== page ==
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Knickerbocker Holiday

Victor Garber gives a stand-out performance in the Collegiate Chorale's concert staging of the Kurt Weill-Maxwell Anderson musical.

By New York City
Kelli O'Hara and Victor Garber in Knickerbocker Holiday
(© Erin Baiano)
Kelli O'Hara and Victor Garber in Knickerbocker Holiday
(© Erin Baiano)
Theatergoers can hear German composer Kurt Weill still trying to find his American voice in the musical Knickerbocker Holiday, which is being given a two-performance concert run at Alice Tully Hall by the Collegiate Chorale.

Adapted from Washington Irving's 1809 history of New York, and featuring book and lyrics by playwright Maxwell Anderson, the show has aspirations to be both a light-hearted romantic confection and a biting satire about the abuse of political power. It's a strange duality that never quite achieves the proper balance; and although the piece is beautifully sung, featuring an estimable sextet of performers in principal roles, Knickerbocker Holiday proves to be a wearying trek into the realm of forgotten musical theater history.

A majority of the highlights in the concert come whenever Victor Garber, playing the new New Amsterdam governor, Peter Stuyvesant, takes center stage. Garber seems to be channeling Robert Benchley and Monty Woolly in his performance as the Dutchman who has come to rule in his own strong-armed way. Garber revels in the character's pomposity and political megalomania to grand effect, and traverses some of Weill and Anderson's most intricate numbers, as well as one of their most famous, "September Song," with a sure sense of style.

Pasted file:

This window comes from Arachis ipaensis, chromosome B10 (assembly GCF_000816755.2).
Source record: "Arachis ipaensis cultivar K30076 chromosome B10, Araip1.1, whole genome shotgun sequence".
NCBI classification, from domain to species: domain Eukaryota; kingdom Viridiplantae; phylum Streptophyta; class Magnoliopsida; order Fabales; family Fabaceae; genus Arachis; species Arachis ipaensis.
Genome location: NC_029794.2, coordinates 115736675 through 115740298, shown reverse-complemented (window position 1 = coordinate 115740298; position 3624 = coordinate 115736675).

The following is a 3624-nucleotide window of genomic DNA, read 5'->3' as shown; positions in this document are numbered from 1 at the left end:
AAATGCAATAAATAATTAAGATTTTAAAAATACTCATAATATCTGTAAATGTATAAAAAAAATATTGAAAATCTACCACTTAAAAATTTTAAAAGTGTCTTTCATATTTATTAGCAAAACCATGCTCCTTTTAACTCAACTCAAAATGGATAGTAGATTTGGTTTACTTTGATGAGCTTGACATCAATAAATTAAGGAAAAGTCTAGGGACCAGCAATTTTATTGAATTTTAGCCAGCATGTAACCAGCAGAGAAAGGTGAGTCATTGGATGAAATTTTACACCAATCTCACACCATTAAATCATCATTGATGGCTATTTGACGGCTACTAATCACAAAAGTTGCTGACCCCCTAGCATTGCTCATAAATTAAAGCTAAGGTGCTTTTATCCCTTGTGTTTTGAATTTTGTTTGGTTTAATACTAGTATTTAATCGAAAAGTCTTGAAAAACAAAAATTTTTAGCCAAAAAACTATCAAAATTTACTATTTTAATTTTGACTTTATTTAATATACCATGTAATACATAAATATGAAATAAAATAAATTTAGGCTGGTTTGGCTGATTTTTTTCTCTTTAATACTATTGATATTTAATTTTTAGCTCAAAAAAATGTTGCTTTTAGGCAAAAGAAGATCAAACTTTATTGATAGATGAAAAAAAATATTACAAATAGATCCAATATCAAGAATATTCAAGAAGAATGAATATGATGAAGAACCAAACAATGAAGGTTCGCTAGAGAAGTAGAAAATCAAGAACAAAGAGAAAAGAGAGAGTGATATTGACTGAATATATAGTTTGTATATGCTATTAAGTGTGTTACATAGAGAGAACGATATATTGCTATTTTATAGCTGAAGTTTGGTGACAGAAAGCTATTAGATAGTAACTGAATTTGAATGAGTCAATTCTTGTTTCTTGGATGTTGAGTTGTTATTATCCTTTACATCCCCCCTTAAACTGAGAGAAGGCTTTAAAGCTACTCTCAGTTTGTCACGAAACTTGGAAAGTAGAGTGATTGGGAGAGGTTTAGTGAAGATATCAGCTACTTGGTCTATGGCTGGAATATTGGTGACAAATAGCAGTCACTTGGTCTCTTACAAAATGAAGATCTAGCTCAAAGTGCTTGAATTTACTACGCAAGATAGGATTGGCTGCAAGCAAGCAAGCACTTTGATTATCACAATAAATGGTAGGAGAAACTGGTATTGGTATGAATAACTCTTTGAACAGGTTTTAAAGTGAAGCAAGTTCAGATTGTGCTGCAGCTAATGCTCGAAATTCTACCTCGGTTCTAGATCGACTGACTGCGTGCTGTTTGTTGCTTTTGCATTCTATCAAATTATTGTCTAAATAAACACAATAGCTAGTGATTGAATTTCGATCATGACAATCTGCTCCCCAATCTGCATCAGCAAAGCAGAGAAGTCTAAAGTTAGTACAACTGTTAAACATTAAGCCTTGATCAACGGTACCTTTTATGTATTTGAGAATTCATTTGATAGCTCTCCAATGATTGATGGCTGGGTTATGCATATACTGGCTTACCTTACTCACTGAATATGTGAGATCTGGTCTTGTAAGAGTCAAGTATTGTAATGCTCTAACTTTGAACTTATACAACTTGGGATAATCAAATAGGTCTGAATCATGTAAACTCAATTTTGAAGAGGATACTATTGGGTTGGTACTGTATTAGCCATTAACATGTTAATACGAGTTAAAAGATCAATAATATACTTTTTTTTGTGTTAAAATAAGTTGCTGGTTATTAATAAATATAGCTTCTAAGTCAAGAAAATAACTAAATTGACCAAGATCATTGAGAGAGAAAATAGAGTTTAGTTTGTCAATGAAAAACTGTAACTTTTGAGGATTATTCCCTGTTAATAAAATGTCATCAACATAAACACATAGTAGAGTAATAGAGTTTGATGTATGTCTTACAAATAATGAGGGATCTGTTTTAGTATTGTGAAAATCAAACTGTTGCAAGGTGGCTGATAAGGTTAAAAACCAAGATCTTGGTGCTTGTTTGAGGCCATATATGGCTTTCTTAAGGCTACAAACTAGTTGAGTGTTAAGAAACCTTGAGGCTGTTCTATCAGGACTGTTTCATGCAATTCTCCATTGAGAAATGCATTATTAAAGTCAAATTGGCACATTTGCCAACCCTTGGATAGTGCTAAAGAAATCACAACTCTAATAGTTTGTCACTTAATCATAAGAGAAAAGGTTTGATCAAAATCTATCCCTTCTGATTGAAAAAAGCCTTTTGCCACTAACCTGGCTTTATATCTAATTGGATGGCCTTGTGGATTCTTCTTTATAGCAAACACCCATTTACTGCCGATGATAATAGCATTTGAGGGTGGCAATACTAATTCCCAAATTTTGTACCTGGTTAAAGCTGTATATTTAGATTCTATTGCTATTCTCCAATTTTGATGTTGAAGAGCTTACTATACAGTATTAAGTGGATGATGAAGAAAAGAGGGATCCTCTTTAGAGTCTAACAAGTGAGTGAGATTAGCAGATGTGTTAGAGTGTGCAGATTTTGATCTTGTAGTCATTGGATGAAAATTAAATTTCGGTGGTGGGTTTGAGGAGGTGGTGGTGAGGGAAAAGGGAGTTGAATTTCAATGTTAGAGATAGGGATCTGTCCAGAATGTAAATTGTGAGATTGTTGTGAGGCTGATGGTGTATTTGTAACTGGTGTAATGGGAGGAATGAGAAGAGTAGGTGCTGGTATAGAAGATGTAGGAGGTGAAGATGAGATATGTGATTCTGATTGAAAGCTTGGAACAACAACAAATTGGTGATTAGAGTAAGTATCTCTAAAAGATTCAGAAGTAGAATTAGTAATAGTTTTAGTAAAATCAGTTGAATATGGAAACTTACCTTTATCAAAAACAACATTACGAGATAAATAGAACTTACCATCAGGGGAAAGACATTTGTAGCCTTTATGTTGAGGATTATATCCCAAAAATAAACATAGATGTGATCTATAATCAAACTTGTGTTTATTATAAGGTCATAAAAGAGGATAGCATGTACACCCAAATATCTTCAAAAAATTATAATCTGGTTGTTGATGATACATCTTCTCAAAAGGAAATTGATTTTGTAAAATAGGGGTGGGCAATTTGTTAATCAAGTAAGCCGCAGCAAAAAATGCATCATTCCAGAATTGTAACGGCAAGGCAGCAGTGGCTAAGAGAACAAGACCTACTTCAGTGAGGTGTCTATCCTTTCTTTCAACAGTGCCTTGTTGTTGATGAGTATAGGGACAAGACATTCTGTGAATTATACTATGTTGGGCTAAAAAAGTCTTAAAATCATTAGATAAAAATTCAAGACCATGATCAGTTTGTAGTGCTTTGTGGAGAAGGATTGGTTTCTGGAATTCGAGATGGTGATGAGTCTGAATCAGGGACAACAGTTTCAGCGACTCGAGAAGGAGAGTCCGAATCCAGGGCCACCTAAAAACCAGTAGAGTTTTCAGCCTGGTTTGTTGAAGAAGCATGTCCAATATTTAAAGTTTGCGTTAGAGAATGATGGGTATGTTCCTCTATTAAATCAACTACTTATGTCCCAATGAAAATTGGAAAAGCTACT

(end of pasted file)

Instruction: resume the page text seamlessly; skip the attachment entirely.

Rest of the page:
Garber's appropriately inflated performance is counterpointed nicely by appealing down-to-earth turns from Ben Davis and Kelli O'Hara, who play, respectively, Brom Broek and Tina Tienhoven, a young couple who are hoping to marry, and who find their plans are stalled by Stuyvesant's announcement that he will take Tina for his own wife. Davis uses his rich baritone to exquisite effect throughout, even as he captures both Brom's hotheadedness, which lands him in prison, and easygoing charm. O'Hara, who has the opportunity to display her beautifully trained operatic soprano frequently in the show, makes Tina both a dumb blonde and spunky ingénue, and it's a dichotomy that charms.

Also on hand are the always reliable Christopher Fitzgerald, who plays Brom's sadsack sidekick Tenpin; Bryce Pinkham as the show's guide, Washington Irving himself; and David Garrison, who gives a strong and subtly smarmy turn as Tina's corrupt politician of a father. In addition, musical theater comics Brooks Ashmanskas, Jeff Blumenkrantz, Michael McCormick, Orville Mendoza, Brad Oscar, and Steve Rosen get laughs as the bumbling town council members whenever they're onstage. And the Collegiate Chorale, under the assured baton of conductor James Bagwell, does gorgeous work in the show's big choral numbers.

The excesses of the book are only made more palpable by the sheer volume of music that Weill provides: 28 numbers in just over two hours. It's often quite fascinating to hear how strains of melodies that might easily fit into one of his collaborations with Bertolt Brecht collide with sounds of popular American music, particularly jazz and big band. But it's ultimately a score, filled with dense erudite lyrics, that engages the mind more than the heart, or even, in the long run, the ear.


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